While renting a tux the other day, I got to chatting with the young woman behind the counter, a smiling beauty who had the most gorgeous set of dreadlocks I’ve ever seen. I happened to mentioned that I was sixty years old. She looked surprised, not in a stagey way but guilelessly, and said, quite matter-of-factly, “You’re not sixty.”
Sweet words, those, but I’ve got the birth cerfificate somewhere around here to prove the impeccability of my sexagenarian status. I crossed that meridian right on time and without event nine months ago, and I didn’t feel any different on February 6 than I had on February 5.
This isn’t to say, of course, that I don’t feel any different today than I did ten years ago, much less twenty. To be sure, I don’t feel dramatically older. I’m in good health, infinitely better than in the fall of 2005, when I was slipping into what could easily have been a terminal tailspin. My appetite for work remains undiminished—if anything, it’s greater now than ever before—and nothing excites me more than the prospect of a brand-new professional challenge.
Nevertheless, I’m constantly aware that I’m older than I used to be. My knees hurt whenever I sit down in a chair that’s a bit too low for me. I stop cold in the middle of a conversation at least once a day and realize that I can’t come up with a name, usually of something or someone very familiar to me. Just the other day I was taping a podcast with a friend and found myself incapable of recalling the title of one of my favorite plays, Lynn Nottage’s Intimate Apparel. It came back to me a moment later and I made an on-air joke about my memory lapse, but I can’t tell you how much it irks me to fumble for art-related names. Time was when I had something close to a perfect memory for such things, enough so that I was vain about it. Now…well, I’m just like everybody else.
I have also reached a milestone of life that promises to grow steadily more disagreeable in the years that remains to me, which is that the pop musicians I loved in high school and college are starting to die off. First Leonard Cohen, then Leon Russell, and suddenly I caught myself yelling Enough already! But of course the obituary page is omnipresent once you cross the sixtieth parallel: it reminds you each day that it’s you or them, and that sooner or later the piece you’ll never read will finally see print.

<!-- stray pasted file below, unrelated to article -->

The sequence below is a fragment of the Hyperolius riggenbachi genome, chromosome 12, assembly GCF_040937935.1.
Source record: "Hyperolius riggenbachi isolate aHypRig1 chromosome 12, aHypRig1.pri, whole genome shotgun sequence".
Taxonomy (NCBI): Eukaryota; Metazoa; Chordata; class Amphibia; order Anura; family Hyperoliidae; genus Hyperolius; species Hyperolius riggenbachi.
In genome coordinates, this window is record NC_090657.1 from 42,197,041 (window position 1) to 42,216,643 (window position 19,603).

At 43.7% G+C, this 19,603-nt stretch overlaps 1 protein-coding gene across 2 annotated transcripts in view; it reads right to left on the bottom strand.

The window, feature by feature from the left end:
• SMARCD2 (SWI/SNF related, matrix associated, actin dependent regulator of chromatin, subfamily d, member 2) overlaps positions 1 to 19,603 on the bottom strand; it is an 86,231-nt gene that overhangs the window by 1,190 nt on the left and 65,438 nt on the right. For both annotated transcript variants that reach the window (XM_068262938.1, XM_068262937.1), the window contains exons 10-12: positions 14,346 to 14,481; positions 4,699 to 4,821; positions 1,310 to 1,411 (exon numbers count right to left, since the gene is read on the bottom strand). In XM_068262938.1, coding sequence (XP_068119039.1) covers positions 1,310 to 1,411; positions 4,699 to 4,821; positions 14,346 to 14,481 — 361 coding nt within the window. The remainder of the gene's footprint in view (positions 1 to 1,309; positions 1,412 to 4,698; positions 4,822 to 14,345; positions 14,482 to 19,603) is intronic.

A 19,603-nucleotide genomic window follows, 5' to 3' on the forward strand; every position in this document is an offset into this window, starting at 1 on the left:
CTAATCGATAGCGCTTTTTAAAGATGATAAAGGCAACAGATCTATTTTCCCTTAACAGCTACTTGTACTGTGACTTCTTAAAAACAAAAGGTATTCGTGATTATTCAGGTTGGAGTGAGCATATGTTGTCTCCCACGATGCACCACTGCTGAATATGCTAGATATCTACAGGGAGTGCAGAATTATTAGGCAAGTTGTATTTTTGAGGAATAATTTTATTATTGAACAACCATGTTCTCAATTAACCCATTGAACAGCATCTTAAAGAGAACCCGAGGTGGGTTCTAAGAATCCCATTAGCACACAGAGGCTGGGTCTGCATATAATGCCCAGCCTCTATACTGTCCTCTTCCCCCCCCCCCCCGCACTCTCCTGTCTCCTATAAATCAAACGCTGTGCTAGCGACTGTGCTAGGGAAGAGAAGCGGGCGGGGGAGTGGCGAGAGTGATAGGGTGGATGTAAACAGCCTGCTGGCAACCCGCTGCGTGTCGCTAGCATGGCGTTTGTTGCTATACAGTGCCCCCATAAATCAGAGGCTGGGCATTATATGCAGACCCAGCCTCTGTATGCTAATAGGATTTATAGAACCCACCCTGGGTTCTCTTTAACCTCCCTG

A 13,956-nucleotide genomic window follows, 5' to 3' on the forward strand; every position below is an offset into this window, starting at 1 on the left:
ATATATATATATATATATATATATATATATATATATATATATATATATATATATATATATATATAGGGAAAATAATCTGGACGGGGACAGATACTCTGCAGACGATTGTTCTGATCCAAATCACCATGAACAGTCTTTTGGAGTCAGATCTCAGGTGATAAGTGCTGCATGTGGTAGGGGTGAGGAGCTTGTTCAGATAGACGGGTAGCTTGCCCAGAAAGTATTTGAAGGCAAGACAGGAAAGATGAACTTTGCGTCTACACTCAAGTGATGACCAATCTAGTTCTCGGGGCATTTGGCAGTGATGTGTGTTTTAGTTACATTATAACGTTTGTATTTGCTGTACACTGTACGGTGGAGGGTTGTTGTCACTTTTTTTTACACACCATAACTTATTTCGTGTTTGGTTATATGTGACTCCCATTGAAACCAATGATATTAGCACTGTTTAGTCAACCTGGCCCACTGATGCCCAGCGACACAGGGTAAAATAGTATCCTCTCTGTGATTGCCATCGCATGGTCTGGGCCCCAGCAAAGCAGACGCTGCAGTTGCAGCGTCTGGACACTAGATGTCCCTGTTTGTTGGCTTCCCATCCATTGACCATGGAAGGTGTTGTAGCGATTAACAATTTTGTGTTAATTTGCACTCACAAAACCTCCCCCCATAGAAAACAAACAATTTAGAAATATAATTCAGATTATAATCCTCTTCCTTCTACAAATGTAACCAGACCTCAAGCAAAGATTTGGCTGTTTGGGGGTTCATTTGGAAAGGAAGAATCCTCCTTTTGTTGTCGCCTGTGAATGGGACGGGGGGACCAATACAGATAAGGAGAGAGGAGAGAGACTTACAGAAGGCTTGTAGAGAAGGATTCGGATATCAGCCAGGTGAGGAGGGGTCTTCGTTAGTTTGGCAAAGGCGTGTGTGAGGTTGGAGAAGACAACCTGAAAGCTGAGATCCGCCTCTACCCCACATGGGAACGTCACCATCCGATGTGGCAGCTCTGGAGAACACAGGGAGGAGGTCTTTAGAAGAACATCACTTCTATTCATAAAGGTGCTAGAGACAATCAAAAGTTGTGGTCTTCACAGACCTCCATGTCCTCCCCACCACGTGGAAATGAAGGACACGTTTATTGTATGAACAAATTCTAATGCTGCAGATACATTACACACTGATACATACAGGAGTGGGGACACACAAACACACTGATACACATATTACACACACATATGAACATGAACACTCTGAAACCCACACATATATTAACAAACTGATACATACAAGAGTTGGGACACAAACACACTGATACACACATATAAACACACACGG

Death, of course, has stalked me ever since I lost my then-best friend, Nancy LaMott, a few weeks shy of my fortieth birthday. My father died two years after that, and somewhere around that time I noticed that my hair was starting to turn gray. Now most of it is silver, “senior moments” (that loathsome euphemism) have become a regular occurrence, and I wince each time I turn to the obits.
Is there cold comfort to be found in the loss of youth? Yes and no. I wouldn’t willingly live much of my adolescence over again, but I had a happy childhood and loved most of my college days. For me the real nightmare decade was the forties, the years when people started dying on me and I weathered a midlife crisis about which the only good thing to be said is that I didn’t do anything grossly stupid in public. It ended with my calling an ambulance for myself and surviving a brush with death that preceded my fiftieth birthday by two months. Then I pulled myself together, set up shop with my beloved Mrs. T, retrofitted myself as an artist, and basically had the time of my life.
So what do my sixties hold in store? Judging by the chaos of the past couple of decades, I think it’s fair to say that I haven’t a clue, save for the iron certainty that I’ll continue to have trouble remembering names—but so far, so good. May it remain so. Nevertheless, do this for me if you will: should we meet in a public place, please, please don’t introduce yourself by asking “Do you remember me?” If you do, both of us may be in for an unpleasant shock.
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Bing Crosby, Frank Sinatra, Peggy Lee and Louis Armstrong sing “I’m Glad I’m Not Young Anymore,” by Alan Jay Lerner and Frederick Loewe, with special lyrics by Sammy Cahn. This performance was originally telecast on The Bing Crosby Show for Oldsmobile on September 29, 1959: